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Lunch » Tags » Tv Shows » Reviews » Star Trek - The Original Series, Episode 62: Is There In Truth No Beauty? » User review

Excellent alien form, unbelievable actions by humans

  • Aug 28, 2004
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I must admit that I have a soft spot for science fiction stories featuring aliens that are not bipedal humanoids that speak unaccented American English. In this episode, the Enterprise is transporting Kollos, the Medusan ambassador, to his post. The Medusans are non-corporeal entities whose appearance drives humans insane. Even Vulcans are affected, although they are safe if they wear a protective visor. Dr. Miranda Jones is a telepathic human who has studied on Vulcan. She is the ambassador's companion; her telepathic contacts with Kollos are his connection to the human world. Her goal is to forge a true mind link with Kollos, becoming his companion and a continuous link so that he can carry out his duties.
The third member of the Kollos delegation is Lawrence Marvick, who is in love with Miranda Jones and his jealousy over her plans with Kollos are consuming him. In a fit of anger, he enters the ambassador's quarters, with his goal being to kill him. Kollos responds in the only way he can, exposing himself and driving Marvick mad. Since Marvick was one of the original designers of the Enterprise, he understands how it operates. He goes to engineering and controls the engines so that the Enterprise velocity dramatically increases and they enter a void with no physical markers that they can use to plot a return course.
The Medusans are noted for their innate navigational ability, so Spock proposes that he mind meld with Kollos so that he may navigate them out of the void. However, Miranda is jealous of Spock and tries to prevent the meld. She is overruled by Kollos and the meld between Spock and Kollos takes place. The Enterprise is safely returned to normal space, but Spock does not wear the protective visor when the link is dissolved, so he also enters a state of madness. His only hope is to have Miranda form a deep mind meld with him and bring his mind back to a normal state. At first she cannot overcome her jealousy, but after Kirk gives her a very stern lecture, she performs the meld and Spock recovers.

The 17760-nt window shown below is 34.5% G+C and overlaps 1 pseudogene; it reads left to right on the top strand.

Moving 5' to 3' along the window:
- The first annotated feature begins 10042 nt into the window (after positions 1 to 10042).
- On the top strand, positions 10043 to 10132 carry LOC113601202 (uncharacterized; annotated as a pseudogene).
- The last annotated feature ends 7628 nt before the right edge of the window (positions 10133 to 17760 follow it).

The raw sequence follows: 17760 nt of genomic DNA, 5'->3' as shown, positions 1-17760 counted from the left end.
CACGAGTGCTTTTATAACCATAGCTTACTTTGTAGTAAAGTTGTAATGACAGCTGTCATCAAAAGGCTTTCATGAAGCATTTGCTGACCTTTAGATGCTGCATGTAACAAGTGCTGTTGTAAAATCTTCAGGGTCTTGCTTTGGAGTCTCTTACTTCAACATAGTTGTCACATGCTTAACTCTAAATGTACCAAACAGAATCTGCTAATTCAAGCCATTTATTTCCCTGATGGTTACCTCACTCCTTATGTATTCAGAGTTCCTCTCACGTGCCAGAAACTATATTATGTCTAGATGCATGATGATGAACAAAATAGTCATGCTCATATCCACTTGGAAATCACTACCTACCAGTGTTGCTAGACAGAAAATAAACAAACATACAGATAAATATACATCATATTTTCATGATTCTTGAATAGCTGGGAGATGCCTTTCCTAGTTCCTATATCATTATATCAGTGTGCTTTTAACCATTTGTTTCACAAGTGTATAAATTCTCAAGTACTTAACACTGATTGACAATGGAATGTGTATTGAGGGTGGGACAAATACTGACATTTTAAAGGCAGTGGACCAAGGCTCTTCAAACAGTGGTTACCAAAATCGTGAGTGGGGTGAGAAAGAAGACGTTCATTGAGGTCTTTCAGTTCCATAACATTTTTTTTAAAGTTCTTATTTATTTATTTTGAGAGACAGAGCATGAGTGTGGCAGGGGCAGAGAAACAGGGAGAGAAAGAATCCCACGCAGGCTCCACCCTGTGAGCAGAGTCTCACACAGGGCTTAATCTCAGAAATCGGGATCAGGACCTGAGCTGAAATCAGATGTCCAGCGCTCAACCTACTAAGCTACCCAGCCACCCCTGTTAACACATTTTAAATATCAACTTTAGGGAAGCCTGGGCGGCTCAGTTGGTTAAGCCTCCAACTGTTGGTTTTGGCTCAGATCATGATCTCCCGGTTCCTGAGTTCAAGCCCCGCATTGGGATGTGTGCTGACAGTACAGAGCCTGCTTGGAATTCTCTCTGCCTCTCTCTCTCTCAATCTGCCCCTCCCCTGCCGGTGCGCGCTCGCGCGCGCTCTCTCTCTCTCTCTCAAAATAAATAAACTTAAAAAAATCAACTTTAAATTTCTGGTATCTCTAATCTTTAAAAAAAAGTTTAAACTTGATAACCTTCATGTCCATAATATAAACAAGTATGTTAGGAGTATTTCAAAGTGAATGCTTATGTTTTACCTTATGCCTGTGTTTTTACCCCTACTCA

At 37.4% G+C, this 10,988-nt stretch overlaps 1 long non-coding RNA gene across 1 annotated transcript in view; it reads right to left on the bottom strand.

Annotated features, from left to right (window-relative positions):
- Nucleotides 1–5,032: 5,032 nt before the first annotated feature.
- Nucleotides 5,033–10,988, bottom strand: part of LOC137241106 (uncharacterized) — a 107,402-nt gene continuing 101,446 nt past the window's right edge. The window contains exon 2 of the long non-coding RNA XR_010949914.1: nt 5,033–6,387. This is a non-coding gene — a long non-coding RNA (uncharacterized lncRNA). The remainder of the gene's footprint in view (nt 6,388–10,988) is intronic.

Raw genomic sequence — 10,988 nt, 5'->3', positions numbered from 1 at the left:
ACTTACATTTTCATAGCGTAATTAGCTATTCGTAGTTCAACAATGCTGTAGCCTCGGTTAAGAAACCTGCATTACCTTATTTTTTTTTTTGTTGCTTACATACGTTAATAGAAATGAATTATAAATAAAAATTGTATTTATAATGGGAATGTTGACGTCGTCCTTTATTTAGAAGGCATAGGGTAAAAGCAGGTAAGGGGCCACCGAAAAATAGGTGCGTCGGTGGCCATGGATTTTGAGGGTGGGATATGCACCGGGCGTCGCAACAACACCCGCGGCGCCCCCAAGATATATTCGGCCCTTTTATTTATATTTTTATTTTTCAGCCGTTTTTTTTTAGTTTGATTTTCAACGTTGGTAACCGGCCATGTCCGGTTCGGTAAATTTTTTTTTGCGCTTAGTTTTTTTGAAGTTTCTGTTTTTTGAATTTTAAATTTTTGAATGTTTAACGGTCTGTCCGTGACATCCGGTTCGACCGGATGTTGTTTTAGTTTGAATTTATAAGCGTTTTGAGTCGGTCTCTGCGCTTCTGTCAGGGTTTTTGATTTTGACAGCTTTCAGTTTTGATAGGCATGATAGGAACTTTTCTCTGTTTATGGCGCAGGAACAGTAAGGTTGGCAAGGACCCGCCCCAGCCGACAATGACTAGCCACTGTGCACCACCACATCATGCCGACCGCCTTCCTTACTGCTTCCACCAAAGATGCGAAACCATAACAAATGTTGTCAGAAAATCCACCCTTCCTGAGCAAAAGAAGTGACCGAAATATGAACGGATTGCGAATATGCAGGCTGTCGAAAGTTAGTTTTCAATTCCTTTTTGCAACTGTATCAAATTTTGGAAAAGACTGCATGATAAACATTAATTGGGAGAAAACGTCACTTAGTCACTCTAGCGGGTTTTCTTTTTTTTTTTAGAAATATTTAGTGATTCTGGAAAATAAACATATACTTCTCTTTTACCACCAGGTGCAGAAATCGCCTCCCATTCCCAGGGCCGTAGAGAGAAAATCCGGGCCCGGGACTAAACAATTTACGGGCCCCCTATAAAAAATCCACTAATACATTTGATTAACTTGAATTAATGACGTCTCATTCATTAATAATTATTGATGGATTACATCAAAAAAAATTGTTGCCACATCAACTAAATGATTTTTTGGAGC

While I enjoy the idea of an unusual alien, the rest of the story is absurd. The intense emotions that Miranda has about her link with Kollos would not be tolerated in one that is to be the sole link between two species. Diplomacy is a very formal and precise operation, and emotional instability is the antithesis of good practice. Her argument against Spock making the meld with Kollos when the ship is in danger is extremely irrational and would not be tolerated. Marvick is also an unbelievable character. To think that he would attempt to kill the ambassador of another species over his love for Miranda is absurd. Killing the ambassador would destroy his only chance to be involved with her. For these reasons, when ranking the episodes of the original series, I place this episode in the lower third.

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Charles Ashbacher ()
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Charlie Ashbacher is a compulsive reader and writer about many subjects. His prime areas of expertise are in mathematics and computers where he has taught every course in the mathematics and computer … more
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TheEnterprisehas dangerous cargo indeed: the Medusan Ambassador Kollos and his lovely telepathic interpreter Miranda Jones (futureNext Generationstar Diana Muldaur). It's aTrektwist on "Beauty and the Beast," a study in surfaces, assumptions, and secrets. The apparently hideous Medusans are a race of great culture, intelligence, and warmth, yet their appearance drives others to madness, while the cool, unemotional Jones (a Vulcan-educated human) brings out the beast in Kirk and McCoy, who pull out their best come-ons and flattery over a cozy dinner. (It's kind of satisfying to see babe-magnet Kirk lose his touch, but give the man credit: he never stops trying.) When an insane crewman sends theEnterprisedeep into uncharted territory, only the navigational skills of the Kollos can save them, but it will necessitate a mindmeld with Spock and in that direction, as we know, lies madness. Nimoy breaks out of his Vulcan reserve as Kollos greets theEnterprisecrew with smiles while channeling through Spock's body, but the episode highlight is Spock's jerky, bug-eyed attack of insanity, capped by distorted point-of-view camerawork and set to brassy stings of stock music. Shatner must have been jealous.--Sean Axmaker
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Studio: CBS Paramount International Television

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